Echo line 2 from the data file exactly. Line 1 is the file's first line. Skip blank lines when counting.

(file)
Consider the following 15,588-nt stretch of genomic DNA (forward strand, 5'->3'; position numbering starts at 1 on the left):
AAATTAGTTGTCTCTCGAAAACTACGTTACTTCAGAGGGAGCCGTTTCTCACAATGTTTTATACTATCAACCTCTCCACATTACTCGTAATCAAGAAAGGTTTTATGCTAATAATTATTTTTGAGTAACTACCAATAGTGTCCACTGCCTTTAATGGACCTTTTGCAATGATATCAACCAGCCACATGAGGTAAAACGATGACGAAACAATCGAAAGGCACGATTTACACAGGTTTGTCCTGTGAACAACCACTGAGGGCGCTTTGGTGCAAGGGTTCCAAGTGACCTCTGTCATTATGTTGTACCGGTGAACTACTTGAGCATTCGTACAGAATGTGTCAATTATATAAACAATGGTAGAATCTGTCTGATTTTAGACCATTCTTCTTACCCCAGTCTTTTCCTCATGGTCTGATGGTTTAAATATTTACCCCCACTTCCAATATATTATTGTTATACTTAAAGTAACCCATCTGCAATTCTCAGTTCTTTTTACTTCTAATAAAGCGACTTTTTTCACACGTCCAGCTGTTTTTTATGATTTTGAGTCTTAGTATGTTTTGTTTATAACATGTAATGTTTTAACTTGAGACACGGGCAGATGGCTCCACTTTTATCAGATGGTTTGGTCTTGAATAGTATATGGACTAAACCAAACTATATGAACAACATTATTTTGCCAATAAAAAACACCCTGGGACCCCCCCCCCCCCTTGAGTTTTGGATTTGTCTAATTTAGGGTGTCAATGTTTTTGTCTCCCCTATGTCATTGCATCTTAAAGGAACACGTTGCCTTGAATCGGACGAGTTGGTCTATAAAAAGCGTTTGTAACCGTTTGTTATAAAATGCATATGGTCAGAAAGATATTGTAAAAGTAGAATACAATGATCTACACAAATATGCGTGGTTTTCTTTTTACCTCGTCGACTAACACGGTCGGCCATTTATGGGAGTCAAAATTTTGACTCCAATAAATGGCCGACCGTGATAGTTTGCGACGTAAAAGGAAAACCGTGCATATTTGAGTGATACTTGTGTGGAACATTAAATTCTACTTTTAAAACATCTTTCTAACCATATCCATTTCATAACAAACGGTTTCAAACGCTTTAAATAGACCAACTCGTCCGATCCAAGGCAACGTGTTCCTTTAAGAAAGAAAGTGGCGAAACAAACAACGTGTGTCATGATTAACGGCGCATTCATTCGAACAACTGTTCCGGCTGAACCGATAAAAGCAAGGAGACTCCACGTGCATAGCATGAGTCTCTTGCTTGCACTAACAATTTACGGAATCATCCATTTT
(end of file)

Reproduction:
AAATTAGTTGTCTCTCGAAAACTACGTTACTTCAGAGGGAGCCGTTTCTCACAATGTTTTATACTATCAACCTCTCCACATTACTCGTAATCAAGAAAGGTTTTATGCTAATAATTATTTTTGAGTAACTACCAATAGTGTCCACTGCCTTTAATGGACCTTTTGCAATGATATCAACCAGCCACATGAGGTAAAACGATGACGAAACAATCGAAAGGCACGATTTACACAGGTTTGTCCTGTGAACAACCACTGAGGGCGCTTTGGTGCAAGGGTTCCAAGTGACCTCTGTCATTATGTTGTACCGGTGAACTACTTGAGCATTCGTACAGAATGTGTCAATTATATAAACAATGGTAGAATCTGTCTGATTTTAGACCATTCTTCTTACCCCAGTCTTTTCCTCATGGTCTGATGGTTTAAATATTTACCCCCACTTCCAATATATTATTGTTATACTTAAAGTAACCCATCTGCAATTCTCAGTTCTTTTTACTTCTAATAAAGCGACTTTTTTCACACGTCCAGCTGTTTTTTATGATTTTGAGTCTTAGTATGTTTTGTTTATAACATGTAATGTTTTAACTTGAGACACGGGCAGATGGCTCCACTTTTATCAGATGGTTTGGTCTTGAATAGTATATGGACTAAACCAAACTATATGAACAACATTATTTTGCCAATAAAAAACACCCTGGGACCCCCCCCCCCCCTTGAGTTTTGGATTTGTCTAATTTAGGGTGTCAATGTTTTTGTCTCCCCTATGTCATTGCATCTTAAAGGAACACGTTGCCTTGAATCGGACGAGTTGGTCTATAAAAAGCGTTTGTAACCGTTTGTTATAAAATGCATATGGTCAGAAAGATATTGTAAAAGTAGAATACAATGATCTACACAAATATGCGTGGTTTTCTTTTTACCTCGTCGACTAACACGGTCGGCCATTTATGGGAGTCAAAATTTTGACTCCAATAAATGGCCGACCGTGATAGTTTGCGACGTAAAAGGAAAACCGTGCATATTTGAGTGATACTTGTGTGGAACATTAAATTCTACTTTTAAAACATCTTTCTAACCATATCCATTTCATAACAAACGGTTTCAAACGCTTTAAATAGACCAACTCGTCCGATCCAAGGCAACGTGTTCCTTTAAGAAAGAAAGTGGCGAAACAAACAACGTGTGTCATGATTAACGGCGCATTCATTCGAACAACTGTTCCGGCTGAACCGATAAAAGCAAGGAGACTCCACGTGCATAGCATGAGTCTCTTGCTTGCACTAACAATTTACGGAATCATCCATTTT